Objective #3: Convert Drone Controls

Gerald Clark
4 min readMay 11


This game has a drone in it. After blowing up the car an d hacking the laptop, you can fly a drone around. Currently this is being handled with the legacy input system. Lets convert it!

First step is to create a new Action Map for the drone controls. The reason is because currently the Player Action Map is enabled. We enabled that on start in the Player class. When you switch over to a new action map you need to remember to disable the previous one. If you don’t, in this case, while I fly the drone around the player model will still react to inputs.

As you can see here, in the Player class, in the OnEnable() I am registering some events. The Drone.onEnterFlightMode is the one I’m concerned with at the moment. What happens there though? If I highlight the onEnterFlightMode text and press f12 it will take me to the declaration of this event.

Oh nice! Its in the Drone script. You can also tell that because we are registering Drone.onEnterFlightMode. So obviously that event is being declared there. Lets check it out.

You can see here that a method called EnterFlightMode Invokes the onEnterFlightMode event. The EnterFlightMode() invokes the onEnterFlightMode event. This disables the controls for the player.

The EnterFlightMode method is called when a zone’s interaction criteria is met. This is handled through another set of events that I’ll eventually get around to explaining. For now, we know when the player controls have been disabled.

Now I have to enable the Drone Action Map. What better place to do this than the Drone script in the EnterFlightMode method?

Now lets checkout what we have going on with the drone’s movement.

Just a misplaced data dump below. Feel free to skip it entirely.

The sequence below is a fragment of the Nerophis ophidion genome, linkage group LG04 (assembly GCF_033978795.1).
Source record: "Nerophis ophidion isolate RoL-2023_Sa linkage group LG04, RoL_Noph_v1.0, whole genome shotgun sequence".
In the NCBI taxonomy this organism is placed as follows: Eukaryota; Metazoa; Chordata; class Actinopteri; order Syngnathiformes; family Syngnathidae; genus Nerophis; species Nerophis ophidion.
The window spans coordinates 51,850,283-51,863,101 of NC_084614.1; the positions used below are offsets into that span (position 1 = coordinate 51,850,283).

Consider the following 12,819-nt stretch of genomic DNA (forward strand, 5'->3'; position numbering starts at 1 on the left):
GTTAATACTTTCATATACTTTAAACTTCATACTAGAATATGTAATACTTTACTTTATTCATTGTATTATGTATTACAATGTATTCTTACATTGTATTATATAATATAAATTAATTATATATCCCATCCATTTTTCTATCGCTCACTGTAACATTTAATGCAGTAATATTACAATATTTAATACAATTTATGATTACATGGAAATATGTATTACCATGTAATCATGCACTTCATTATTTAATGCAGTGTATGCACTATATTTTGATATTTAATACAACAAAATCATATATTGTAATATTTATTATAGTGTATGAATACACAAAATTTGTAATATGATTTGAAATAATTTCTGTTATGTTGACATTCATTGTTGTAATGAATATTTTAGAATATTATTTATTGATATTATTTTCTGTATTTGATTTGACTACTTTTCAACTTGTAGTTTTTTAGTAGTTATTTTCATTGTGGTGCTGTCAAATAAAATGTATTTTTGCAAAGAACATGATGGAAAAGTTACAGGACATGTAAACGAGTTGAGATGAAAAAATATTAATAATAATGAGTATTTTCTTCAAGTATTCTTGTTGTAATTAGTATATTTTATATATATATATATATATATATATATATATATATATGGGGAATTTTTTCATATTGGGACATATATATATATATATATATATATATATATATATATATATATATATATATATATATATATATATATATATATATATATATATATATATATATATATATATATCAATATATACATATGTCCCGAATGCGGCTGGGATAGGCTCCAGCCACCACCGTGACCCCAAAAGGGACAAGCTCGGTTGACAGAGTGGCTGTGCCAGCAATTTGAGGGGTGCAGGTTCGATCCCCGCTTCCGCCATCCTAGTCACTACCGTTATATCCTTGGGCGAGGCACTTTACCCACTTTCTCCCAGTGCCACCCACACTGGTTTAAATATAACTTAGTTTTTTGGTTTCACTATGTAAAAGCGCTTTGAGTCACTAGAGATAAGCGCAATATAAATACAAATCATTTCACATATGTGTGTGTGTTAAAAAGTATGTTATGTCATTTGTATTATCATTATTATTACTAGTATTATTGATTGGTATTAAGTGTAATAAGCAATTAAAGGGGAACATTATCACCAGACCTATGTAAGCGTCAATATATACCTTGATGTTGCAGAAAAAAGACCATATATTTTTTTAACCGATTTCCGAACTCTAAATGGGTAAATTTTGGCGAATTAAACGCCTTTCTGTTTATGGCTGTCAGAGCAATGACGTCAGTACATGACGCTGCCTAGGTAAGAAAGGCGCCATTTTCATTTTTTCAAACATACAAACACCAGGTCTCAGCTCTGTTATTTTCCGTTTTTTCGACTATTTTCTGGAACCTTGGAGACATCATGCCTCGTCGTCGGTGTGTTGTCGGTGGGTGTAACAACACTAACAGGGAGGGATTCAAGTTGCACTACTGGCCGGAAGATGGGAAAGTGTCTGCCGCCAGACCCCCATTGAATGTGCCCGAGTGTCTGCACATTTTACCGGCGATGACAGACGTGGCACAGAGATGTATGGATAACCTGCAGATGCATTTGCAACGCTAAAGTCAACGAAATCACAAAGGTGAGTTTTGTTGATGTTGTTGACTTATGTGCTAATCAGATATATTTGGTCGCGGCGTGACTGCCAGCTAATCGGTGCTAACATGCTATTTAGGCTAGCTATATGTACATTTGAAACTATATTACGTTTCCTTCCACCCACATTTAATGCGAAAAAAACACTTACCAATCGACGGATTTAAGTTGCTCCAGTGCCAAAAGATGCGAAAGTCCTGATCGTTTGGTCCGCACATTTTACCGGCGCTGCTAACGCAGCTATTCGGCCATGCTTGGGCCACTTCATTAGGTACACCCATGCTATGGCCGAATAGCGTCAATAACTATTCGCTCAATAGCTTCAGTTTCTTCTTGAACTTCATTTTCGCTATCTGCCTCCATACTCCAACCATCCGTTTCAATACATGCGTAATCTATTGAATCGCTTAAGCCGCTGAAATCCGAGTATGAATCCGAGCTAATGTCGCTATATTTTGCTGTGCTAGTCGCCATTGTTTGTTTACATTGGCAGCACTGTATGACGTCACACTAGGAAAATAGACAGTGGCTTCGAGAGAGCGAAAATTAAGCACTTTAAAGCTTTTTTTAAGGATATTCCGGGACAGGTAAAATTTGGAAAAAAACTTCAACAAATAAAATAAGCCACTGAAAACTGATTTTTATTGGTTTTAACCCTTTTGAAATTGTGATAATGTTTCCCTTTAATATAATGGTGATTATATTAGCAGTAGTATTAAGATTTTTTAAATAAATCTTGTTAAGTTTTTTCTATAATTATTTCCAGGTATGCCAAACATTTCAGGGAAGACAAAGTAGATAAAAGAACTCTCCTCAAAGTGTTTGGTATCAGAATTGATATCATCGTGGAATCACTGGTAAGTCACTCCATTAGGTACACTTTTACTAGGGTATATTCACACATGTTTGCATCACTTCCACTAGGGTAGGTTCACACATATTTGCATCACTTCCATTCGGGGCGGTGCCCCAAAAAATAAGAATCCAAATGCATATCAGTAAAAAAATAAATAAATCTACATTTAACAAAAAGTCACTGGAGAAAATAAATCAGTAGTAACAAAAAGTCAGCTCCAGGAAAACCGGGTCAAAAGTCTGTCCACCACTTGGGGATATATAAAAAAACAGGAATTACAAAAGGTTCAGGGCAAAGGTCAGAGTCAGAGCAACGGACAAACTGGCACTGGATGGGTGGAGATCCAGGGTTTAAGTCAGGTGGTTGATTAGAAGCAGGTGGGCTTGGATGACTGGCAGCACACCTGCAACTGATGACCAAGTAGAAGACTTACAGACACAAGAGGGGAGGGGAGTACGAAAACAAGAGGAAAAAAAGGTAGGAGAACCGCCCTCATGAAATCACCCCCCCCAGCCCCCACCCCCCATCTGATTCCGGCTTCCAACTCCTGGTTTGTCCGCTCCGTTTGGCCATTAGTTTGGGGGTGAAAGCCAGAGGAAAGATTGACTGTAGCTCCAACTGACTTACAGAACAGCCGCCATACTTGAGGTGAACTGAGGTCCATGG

Oh dear. We are checking for input on a key level… to me this is kinda hard to read. I get whats happening, but why do we need to make it hard? I’m going to set up a 1D axis for W and S keys and another for A and D keys. I’ll also assign the W and S action the left stick on the controller and the Right Stick will be assigned to the A and D keys.

Now, instead of reading a million lines of code we’ve got 3. Now that I’ve done this I realized I could probably use a 2D vector composite instead of a 1D Axis. Either Way this works. I also wanted to assign different sticks to these inputs, so I did it this way.

Now I’ll get into the turning.

This is checking for left and right arrow input. Sounds like I can use a 1D-Axis again!

This isn’t much LESS complicated, BUT now I’ve got some controller buttons assigned to this as well as keyboard buttons.

The drone can also change it’s height.

I’m going to use…. YOU GUESSED IT! A 1D Axis again!

Simply gonna check the float value of the input and perform the appropriate logic. I haven’t changed much here, but now I can easily add whatever key bindings I want.

Now all that’s left is to leave the flight mode. In Update() input for the escape key is being checked constantly. Lets just set up a simple button action and call the ExitFlightMode() in that performed action method.

You can also see here that the onExitFlightMode event is invoked. This gives control back to the player and disables the Drone Action Map.

Lovely! Now the unnecessary input check in update is gone, we have controller support, and this system is very robust and easy to add to and take away from.

One of the next tasks is to change the Forklift controls. My approach would be very similar to the drone, so I wont get super deep into that. I think the next article will cover a destructable box at the end of the game. It will have 2 different behaviors when I hold the interact button and when I press it.

See ya there!



Gerald Clark

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